Change is an unavoidable part of running a successful business, and it can be met with resistance in organizations. To ensure successful change initiatives, it is essential to understand the four stages of change management. The Kubler-Ross change curve provides a framework for mapping the emotions that people are likely to experience during different stages of the change management process. The four stages of change management are shock, anger, acceptance and commitment.
People's initial reaction to change is likely to be shock or denial, as they struggle to accept that the change is happening. It is important to approach this first stage with recognition and communication. Let people know that you understand their feelings and that you are committed to communicating with them frequently and openly. Take the time to answer any questions that come up and make sure they know where to go for more information if they need it.
When people have information, they'll understand what's happening and feel less threatened. Once reality sets in, many people react with negativity, a response that is based on fear. People's first instinctive thought is: What will happen to me? This is a normal reaction, but it can make it difficult to accept the change. Some will mistakenly fear negative consequences, and others will correctly identify real threats to their position. Manage fear by allowing people to express their feelings and concerns and giving them opportunities to vent their anger. The reactions are personal and, sometimes, emotional; listen and observe carefully so that you can respond to the most apprehensive people on your team.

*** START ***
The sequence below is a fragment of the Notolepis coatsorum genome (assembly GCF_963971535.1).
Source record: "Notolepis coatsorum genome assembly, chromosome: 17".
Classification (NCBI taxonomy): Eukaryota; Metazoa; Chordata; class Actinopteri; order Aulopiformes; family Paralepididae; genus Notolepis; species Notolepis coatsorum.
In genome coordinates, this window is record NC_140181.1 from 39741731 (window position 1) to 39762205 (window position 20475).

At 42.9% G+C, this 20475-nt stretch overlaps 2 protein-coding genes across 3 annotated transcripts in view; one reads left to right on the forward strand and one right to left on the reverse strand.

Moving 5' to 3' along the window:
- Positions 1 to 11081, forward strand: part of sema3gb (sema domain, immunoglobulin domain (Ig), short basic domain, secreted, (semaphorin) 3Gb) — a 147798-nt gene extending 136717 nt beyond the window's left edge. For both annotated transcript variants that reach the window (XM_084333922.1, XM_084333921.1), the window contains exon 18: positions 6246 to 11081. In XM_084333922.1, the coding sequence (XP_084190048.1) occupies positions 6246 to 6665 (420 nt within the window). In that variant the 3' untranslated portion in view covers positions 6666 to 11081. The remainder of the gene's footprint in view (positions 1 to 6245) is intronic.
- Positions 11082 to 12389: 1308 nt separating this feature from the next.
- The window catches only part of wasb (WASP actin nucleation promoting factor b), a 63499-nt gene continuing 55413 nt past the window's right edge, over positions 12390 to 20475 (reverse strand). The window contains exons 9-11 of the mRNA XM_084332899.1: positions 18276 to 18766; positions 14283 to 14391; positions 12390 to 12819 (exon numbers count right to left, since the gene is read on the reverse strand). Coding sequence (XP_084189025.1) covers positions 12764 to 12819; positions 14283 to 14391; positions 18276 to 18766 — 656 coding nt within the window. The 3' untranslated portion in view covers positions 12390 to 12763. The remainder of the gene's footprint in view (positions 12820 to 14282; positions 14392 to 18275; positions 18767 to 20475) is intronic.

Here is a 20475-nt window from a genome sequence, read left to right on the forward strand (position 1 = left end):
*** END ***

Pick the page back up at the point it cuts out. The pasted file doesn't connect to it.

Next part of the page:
Once the fears are expressed and understood, people begin to calm down and accept the situation. This is the tipping point: the initiative for change may be out of danger, but people will continue to test the limits and explore what it means. Support people and establish a good foundation for this stage by ensuring that people are well trained and have an early opportunity to experience the changes they will bring with them. Productivity may drop a little right now as people start testing the waters. Leading change management from within leadership management is essential at this stage.
Let staff know that the change will happen and why it's needed, and start exploring the reasons why the change is necessary and what the consequences could be if it isn't completed. Getting this initial buy-in from employees who will help implement the change can eliminate friction and resistance later on. During the implementation process, change managers should focus on empowering their employees to take the necessary steps to achieve the objectives of the initiative and celebrate any short-term achievements. Approximately 50 percent of all organizational change initiatives are unsuccessful, which highlights why knowing how to plan, coordinate and carry out change is a valuable skill for both managers and business leaders. Employing a team of change advocates at various levels of the organization, rather than simply having top-down conversations, can be a crucial and effective part of your change management strategy. Change is characterized by four stages of change management, which we all face when changes arrive. Understanding these stages can help organizations successfully navigate through any changes they may face in order to achieve their objectives.